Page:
Written by Dennis Hopeless
Art by Javier Rodriguez, Alvaro Lopez & Travis Lanham
Published by Marvel Comics
Release Date: July 6, 2016

Are Canadians really that weird in comparison?

Jess just wants to get away from the new and tiring conflict in her superpowered community. Her endeavors to get rid of the numerous Wendigo threat however is interrupted by her BFF Carol, resolved to make Jess hear her out. Taking out the furry monsters is no big deal, but Carol enlists Jess for something that may be much bigger.

This story is basically a quarreling buddy comic meets black comedy. The Wendigo storyline seriously upsets my stomach, but I love to see any issue where Carol and Jess are together. These drastically different story elements don’t clash with each other and in some ways they reflect the different roles that Jess plays in her daily life. This time, she’s a superhuman crime solver, but she never stops being the spy, the detective, the mother, the hero, and, particularly for this issue, the friend. She may not be completely down with the new superhero conflict du jour, but her departure from Carol is not so much out of spite as protection for herself and her family.

It sucks to see Carol and Jess fighting, especially after everything they’ve supported each other through. However, I have a lot of respect for Jess opting to stay out the fight and recognizing the obvious pitfalls. Her avoidance and Carol’s persistence coalesce into a true moment of trust between the best pals. Carol wants to do right by the world and she trusts Jess to use a particular set of skills to make sure that she’s going down the right path.

Dennis Hopeless takes a dynamic between Carol and Jess that was decades in the making and reveals another side of it. In the first issues of this volume, Carol and Jess’ relationship is one of care and concern. In Spider-Woman #9, Hopeless reveals that best friends can be at odds. The entire superhero community is in a tenuous situation, driving the two friends to different sides. To see this played out in the middle of a fight with literally people-eating monsters without skipping a beat was awesome. Hopeless captured important dynamics of Jess and Carol that reflect their changes, their friendship, and their past without losing sight of the plot.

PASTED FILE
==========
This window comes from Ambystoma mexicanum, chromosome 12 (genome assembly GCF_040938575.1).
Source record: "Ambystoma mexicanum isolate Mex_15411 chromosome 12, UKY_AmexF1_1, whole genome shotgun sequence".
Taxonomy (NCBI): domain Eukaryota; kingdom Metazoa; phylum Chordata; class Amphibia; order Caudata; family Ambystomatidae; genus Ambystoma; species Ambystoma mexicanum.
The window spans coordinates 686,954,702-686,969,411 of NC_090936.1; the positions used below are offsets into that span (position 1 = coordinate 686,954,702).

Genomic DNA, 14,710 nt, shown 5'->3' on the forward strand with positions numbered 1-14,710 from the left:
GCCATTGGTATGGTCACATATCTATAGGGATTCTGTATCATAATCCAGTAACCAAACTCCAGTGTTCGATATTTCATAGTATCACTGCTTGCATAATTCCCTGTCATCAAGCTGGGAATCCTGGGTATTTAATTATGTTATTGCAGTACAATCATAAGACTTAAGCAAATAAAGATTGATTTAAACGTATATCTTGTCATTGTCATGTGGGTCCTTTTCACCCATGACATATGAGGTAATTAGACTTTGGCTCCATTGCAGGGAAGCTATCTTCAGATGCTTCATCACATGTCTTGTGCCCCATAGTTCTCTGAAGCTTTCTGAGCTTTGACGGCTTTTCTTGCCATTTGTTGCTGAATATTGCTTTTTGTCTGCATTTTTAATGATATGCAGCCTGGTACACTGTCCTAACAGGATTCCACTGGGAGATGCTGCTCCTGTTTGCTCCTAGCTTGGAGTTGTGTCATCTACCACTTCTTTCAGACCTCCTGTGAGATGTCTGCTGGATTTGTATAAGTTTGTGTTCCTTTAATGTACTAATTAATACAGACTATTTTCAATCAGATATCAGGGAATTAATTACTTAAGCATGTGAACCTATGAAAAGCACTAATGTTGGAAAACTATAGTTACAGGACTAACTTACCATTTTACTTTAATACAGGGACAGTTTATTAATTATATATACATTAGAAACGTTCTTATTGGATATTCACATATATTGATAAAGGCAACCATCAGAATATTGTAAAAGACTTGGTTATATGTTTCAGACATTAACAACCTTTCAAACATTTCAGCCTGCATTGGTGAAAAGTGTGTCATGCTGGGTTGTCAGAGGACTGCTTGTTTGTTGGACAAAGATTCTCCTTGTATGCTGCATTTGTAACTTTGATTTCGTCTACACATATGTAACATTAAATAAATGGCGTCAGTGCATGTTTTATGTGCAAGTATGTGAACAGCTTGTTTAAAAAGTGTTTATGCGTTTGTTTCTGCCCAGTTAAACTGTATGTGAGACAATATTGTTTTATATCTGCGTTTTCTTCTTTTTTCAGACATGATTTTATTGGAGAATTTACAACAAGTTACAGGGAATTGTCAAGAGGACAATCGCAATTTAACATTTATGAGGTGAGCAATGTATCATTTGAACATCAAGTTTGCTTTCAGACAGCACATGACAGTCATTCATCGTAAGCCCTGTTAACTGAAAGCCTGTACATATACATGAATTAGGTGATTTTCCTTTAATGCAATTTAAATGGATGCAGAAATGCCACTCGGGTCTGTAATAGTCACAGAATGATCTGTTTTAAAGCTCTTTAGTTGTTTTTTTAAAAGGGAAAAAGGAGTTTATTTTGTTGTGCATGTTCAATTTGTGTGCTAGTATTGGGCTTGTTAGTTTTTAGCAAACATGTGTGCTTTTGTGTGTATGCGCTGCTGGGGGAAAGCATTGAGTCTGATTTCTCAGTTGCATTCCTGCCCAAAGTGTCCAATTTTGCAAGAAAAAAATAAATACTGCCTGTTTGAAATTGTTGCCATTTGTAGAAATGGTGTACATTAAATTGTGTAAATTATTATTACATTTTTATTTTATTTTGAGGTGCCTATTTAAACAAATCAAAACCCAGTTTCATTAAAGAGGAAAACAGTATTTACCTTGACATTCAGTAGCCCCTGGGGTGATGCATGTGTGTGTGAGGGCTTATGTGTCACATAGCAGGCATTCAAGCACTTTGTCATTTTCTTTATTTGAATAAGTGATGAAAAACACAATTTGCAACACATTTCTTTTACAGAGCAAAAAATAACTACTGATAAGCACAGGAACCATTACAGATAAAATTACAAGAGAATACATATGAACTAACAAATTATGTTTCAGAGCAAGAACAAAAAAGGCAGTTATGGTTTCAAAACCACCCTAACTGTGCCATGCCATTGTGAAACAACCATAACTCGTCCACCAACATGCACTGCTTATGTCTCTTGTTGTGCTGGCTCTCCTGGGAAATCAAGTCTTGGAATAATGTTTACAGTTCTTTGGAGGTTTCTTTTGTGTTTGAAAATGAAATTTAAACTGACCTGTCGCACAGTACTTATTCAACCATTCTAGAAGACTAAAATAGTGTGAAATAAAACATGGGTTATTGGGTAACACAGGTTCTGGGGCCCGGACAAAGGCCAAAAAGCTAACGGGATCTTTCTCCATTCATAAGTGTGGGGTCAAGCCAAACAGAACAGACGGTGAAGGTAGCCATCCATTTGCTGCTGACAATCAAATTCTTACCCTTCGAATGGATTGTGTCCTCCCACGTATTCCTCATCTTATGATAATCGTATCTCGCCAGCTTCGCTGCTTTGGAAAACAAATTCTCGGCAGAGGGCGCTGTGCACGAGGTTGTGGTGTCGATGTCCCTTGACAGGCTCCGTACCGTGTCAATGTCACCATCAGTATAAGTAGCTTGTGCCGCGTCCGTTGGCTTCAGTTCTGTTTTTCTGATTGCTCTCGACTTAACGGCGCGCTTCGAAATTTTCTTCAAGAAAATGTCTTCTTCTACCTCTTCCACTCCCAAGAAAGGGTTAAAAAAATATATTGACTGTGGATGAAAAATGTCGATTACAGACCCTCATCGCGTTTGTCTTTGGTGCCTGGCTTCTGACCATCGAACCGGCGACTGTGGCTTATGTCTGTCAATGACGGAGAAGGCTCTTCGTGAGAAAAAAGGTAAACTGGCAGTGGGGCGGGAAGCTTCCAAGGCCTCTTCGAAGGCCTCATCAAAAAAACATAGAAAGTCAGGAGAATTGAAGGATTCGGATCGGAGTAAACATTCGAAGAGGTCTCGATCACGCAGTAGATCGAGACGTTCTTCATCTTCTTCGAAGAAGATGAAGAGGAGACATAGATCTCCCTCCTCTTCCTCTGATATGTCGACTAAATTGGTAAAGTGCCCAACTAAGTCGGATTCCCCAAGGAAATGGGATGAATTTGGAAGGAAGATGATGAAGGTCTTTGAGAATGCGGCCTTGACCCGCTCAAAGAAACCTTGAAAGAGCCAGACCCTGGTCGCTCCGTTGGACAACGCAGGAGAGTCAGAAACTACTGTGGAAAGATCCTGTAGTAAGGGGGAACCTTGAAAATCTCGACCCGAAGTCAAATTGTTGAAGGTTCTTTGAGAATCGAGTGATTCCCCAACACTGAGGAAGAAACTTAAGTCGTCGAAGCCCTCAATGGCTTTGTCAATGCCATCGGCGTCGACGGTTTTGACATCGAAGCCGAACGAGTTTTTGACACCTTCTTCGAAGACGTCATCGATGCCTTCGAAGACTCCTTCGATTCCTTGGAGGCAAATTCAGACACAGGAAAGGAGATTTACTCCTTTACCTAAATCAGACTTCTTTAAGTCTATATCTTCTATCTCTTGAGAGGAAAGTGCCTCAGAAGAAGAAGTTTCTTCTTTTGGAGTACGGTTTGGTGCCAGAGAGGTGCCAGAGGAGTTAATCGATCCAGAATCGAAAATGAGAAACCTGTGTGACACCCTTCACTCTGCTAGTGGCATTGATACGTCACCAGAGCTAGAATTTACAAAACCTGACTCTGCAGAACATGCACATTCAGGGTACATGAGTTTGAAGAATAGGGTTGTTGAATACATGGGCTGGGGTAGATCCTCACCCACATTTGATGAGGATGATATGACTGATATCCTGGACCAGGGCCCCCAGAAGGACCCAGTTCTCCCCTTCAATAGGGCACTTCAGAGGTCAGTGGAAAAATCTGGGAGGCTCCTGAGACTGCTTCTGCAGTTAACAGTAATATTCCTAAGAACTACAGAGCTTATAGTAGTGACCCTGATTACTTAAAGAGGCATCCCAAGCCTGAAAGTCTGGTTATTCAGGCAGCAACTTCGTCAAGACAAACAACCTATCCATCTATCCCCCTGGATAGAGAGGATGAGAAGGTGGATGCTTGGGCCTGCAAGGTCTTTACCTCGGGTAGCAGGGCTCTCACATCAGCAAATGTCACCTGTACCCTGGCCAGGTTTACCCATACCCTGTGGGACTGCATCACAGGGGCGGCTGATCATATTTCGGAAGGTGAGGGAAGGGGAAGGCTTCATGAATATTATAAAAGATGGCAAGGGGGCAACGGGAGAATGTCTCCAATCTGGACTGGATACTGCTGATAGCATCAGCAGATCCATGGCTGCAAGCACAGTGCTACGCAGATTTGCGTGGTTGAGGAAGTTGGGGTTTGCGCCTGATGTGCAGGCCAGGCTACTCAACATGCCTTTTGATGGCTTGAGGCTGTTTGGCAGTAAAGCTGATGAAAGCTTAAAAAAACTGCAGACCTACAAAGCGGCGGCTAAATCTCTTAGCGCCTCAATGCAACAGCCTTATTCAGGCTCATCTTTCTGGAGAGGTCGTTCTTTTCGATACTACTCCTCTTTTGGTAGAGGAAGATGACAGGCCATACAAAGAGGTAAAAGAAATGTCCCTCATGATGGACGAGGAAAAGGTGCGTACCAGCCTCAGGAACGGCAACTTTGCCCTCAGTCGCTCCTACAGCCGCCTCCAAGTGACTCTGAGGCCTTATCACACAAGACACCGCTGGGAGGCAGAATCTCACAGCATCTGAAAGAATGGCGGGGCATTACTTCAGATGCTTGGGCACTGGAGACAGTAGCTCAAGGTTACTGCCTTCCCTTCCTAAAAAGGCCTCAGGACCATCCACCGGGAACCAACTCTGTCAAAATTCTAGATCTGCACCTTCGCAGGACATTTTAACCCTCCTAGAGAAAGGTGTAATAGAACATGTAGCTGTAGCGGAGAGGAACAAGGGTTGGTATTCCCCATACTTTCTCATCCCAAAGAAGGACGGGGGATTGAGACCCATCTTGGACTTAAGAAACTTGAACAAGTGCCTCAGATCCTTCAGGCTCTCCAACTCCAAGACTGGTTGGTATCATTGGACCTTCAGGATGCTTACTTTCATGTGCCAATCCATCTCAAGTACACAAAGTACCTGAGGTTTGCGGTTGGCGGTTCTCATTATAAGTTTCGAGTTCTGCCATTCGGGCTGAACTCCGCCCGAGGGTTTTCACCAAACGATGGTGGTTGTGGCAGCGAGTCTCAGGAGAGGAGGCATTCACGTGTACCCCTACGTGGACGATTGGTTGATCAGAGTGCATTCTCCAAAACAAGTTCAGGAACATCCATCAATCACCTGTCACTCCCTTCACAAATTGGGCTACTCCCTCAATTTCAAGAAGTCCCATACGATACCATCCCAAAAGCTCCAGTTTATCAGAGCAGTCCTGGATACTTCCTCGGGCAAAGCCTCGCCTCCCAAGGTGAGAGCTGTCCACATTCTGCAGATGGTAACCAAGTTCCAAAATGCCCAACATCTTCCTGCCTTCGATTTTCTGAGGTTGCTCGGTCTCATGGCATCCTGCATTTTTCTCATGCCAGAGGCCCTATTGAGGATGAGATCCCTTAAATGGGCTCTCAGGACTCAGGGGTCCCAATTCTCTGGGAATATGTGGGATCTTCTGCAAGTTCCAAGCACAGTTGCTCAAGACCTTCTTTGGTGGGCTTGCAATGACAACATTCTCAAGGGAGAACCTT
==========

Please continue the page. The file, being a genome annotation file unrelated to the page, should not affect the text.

Javier Rodriguez creates a classic feel for this issue of Jess’ adventure with a modern twist on older styles. I admire Rodriguez’s use of multiple figures to showcase action and movement throughout the issue. Rodriguez is also on colors, moving from the idyllic landscape of a snowbound getaway to schemes that more closely match the tone of later panels. Alvaro Lopez on inks uses a soft distinction to mark the characters and the action around them. In some scenes, it feels as though the major points of focus have slightly thicker lines, not drowned out by the details and activity within the background.

Spider-Woman #9 is an important issue if you love Carol or Jess, if you’re caught up on Civil War II, and if you like a good comic that discusses the more heartbreaking parts of friendship. I was worried about the role Jess would play in the current crossover, and this installment gave me hopes about where she stands. The middle ground truly is a viable option, and Jess had taken her stake there despite knowing the potential effects on her relationship with Carol. With dark elements, action, and friends in conflict, this issue get a lot right about two of Marvel’s premiere heroes without being lost to the whims of an overarching comic event.

The Verdict: 9.0/10


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